Law of the River

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Law of the River: A Timeline

1869

John Wesley Powell begins journey that is first to navigate the Colorado River and Grand Canyon by boat

1869
1889

International Boundary and Water Commission is created between U.S. and Mexico

1889
1902

Congress passes the Newlands Act, which creates the U. S. Bureau of Reclamation to help reclaim the arid West

1902
1903

Salt River Valley Water Users Association is incorporated becoming the first multipurpose reclamation project authorized under the Newlands Act

1903
1905-1907

Colorado River breaks through its banks during high flows and floods Imperial Valley creating the Salton Sea

1905-1907
May 13, 1907

U.S. Supreme Court adopts the doctrine of equitable apportionment of benefits for rivers flowing between states. Kansas v. Colorado, 206 U.S. 46. The equitable apportionment doctrine is based on the “cardinal rule” of “equality of right” among states. “Each state stands on the same level with all the rest.” The Court later explains that “equality of right” refers “not to an equal division of the water, but to the equal level or plane on which all the states stand, in point or power and right, under our constitutional system.” Wyoming v. Colorado, 259 U.S. 419, 465 (1922).

May 13, 1907
1911

Arizona’s Theodore Roosevelt Dam completed 

1911
1912

Yuma Project begins using Colorado River water

1912
1919

Grand Canyon National Park created

Seven basin states organize League of the Southwest in Salt Lake City to promote Colorado River development

1919
1921

Congress approves renaming the Grand River above its confluence with the Green River as the Colorado River

Congress authorizes the seven basin states to negotiate and enter into an interstate compact providing for the equitable division and apportionment of the Colorado River

1921
Jan. 26, 1922

The Colorado River Commission is organized at Washington, D.C.

Jan. 26, 1922
1922

The Fall-Davis Report submitted to Congress recommends construction of the All-American Canal in California and a dam at Boulder Canyon in Nevada

1922
June 5, 1922

U.S. Supreme Court rules that the doctrine of prior appropriation can be applied between states where each of the states adheres to that doctrine. Wyoming v. Colorado, 259 U.S. 419.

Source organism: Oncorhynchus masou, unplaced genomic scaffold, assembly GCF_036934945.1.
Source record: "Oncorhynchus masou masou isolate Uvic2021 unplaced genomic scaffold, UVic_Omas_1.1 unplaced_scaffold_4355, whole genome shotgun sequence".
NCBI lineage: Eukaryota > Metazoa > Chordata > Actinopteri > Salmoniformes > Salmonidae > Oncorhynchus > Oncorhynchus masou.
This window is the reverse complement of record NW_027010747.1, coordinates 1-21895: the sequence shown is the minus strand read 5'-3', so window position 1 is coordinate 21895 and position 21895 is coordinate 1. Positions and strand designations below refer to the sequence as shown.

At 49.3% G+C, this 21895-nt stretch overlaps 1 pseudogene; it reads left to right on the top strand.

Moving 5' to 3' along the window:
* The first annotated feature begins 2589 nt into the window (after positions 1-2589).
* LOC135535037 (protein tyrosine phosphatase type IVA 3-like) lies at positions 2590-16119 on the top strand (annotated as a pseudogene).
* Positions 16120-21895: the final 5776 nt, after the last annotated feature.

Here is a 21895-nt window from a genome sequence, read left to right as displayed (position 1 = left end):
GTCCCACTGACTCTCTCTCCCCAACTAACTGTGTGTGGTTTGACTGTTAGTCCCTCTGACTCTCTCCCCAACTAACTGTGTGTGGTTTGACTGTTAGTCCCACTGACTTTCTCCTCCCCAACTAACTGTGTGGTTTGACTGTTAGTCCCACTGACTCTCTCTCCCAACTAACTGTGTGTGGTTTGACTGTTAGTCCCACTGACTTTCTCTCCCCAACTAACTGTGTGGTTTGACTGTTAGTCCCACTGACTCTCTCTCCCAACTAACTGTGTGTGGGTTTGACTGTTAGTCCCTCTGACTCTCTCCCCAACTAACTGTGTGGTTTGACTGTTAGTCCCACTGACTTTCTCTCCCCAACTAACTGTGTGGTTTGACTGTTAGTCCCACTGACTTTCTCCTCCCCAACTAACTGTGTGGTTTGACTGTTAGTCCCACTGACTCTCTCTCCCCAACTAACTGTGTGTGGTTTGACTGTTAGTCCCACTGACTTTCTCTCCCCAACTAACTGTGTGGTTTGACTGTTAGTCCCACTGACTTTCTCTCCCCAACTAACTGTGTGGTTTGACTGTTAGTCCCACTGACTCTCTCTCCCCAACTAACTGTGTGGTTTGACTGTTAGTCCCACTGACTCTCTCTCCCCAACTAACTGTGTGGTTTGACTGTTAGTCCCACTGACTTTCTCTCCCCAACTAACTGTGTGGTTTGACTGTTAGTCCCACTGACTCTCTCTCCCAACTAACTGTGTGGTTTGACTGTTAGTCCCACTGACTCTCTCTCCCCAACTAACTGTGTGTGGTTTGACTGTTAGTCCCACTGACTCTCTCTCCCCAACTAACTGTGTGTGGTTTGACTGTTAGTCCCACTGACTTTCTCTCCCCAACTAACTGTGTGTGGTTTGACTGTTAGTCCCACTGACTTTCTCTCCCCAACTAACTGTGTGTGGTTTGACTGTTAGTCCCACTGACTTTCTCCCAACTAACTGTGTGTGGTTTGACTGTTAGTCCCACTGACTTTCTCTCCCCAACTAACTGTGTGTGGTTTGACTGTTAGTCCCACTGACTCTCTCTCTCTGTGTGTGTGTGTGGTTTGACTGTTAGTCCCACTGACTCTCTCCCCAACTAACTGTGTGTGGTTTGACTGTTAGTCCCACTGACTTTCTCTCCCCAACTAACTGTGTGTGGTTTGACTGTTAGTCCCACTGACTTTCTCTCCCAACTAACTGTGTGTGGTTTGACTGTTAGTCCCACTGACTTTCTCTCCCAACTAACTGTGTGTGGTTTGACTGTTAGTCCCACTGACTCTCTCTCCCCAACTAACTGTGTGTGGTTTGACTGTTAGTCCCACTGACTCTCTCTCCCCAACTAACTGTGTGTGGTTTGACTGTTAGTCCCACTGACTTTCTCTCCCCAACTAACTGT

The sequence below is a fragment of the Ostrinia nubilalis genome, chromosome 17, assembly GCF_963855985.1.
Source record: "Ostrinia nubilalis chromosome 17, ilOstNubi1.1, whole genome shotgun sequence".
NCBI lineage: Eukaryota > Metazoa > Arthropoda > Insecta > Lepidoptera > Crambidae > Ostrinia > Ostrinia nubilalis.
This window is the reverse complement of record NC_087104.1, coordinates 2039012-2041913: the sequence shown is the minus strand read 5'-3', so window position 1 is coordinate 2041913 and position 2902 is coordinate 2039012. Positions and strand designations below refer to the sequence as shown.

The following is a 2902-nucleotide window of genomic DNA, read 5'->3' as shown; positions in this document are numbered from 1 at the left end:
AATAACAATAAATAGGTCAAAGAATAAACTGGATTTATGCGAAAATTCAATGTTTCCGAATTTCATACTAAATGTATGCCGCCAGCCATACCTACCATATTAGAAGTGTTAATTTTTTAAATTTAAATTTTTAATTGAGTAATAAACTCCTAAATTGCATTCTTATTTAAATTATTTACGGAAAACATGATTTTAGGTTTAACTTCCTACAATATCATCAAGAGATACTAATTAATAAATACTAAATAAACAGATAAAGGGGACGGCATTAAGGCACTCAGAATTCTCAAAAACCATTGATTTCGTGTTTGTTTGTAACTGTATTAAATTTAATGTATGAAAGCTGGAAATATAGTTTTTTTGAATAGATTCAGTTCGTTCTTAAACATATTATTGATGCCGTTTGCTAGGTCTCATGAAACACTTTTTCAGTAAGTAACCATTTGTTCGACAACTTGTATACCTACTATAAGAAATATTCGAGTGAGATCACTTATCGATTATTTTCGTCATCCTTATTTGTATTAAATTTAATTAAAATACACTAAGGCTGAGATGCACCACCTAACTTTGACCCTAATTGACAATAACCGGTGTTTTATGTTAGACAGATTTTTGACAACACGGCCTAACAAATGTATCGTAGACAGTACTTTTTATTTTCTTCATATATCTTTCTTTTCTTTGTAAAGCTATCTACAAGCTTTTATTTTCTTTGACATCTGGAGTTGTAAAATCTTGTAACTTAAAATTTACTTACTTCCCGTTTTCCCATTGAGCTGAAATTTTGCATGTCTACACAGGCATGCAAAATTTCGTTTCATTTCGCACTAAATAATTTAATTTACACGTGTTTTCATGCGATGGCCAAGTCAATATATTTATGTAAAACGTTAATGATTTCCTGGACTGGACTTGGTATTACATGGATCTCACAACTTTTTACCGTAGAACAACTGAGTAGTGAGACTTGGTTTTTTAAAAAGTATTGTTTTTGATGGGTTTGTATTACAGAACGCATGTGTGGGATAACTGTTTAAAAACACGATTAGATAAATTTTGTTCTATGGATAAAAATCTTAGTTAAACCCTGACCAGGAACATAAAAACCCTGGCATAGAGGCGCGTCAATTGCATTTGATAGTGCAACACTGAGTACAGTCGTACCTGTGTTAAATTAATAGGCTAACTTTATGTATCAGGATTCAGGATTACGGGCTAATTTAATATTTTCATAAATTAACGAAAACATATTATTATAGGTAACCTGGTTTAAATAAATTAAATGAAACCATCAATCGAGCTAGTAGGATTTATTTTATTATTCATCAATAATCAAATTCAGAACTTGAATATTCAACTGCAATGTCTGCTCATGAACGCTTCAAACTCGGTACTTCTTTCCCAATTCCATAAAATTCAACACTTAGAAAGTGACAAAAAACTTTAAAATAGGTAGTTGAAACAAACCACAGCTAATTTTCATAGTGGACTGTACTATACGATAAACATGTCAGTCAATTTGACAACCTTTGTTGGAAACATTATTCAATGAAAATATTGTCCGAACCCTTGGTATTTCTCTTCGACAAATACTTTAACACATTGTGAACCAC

June 5, 1922
1922

Colorado River Compact signed in Santa Fe, New Mexico 

1922
1923

All states, except Arizona, ratify the Colorado River Compact

1923
1928

Metropolitan Water District of Southern California formed to build the Colorado River Aqueduct to deliver Colorado River water to Southern California

1928
1928

Boulder Canyon Project Act approves the 1922 Compact and authorizes construction of the All-American Canal and Boulder Dam (later renamed for President Herbert Hoover)

1928
1929

California enacts the California Limitation Act, agreeing to limit its use of Colorado River water to 4.4 million acre feet per year

1929
June 25, 1929

President Hoover declares the Boulder Canyon Project Act to be in effect.

June 25, 1929
Oct. 13, 1930

Arizona files suit in the Supreme Court against the Secretary of the Interior and the other six basin states seeking to block implementation of the Boulder Canyon Project Act.

Oct. 13, 1930
Nov. 5, 1930

Secretary of the Interior asks California to recommend an apportionment of its share of the Colorado River among water users in that state.

Nov. 5, 1930
May 18, 1931

The U.S. Supreme Court dismisses Arizona’s action without prejudice, holding that the Boulder Canyon Project Act is a valid exercise of congressional authority and does not purport to abridge any of Arizona’s rights. Arizona v. California (I), 283 U.S. 423.

May 18, 1931
Aug. 18, 1931

California Seven Party Agreement among Palo Verde Irrigation District, Imperial Irrigation District, Coachella Valley County Water District, Metropolitan Water District of Southern California, City of Los Angeles, City of San Diego and County of San Diego establishes their relative priorities to Colorado River water.

Aug. 18, 1931
Sept. 28, 1931

Metropolitan Water District of Southern California enters into an amended contract with the Secretary of the Interior for delivery of Colorado River water in accordance with the California Seven Party Agreement.

Sept. 28, 1931
Dec. 1, 1932

Imperial Irrigation District enters into a contract with the Secretary of the Interior for delivery of Colorado River water in accordance with the California Seven Party Agreement. Contract also provides that the United States will construct Imperial Dam and the All-American Canal.

Dec. 1, 1932
Feb. 7, 1933

Palo Verde Irrigation District enters into a contract with the Secretary of the Interior for delivery of Colorado River water in accordance with the California Seven Party Agreement.

Feb. 7, 1933
Feb. 15, 1933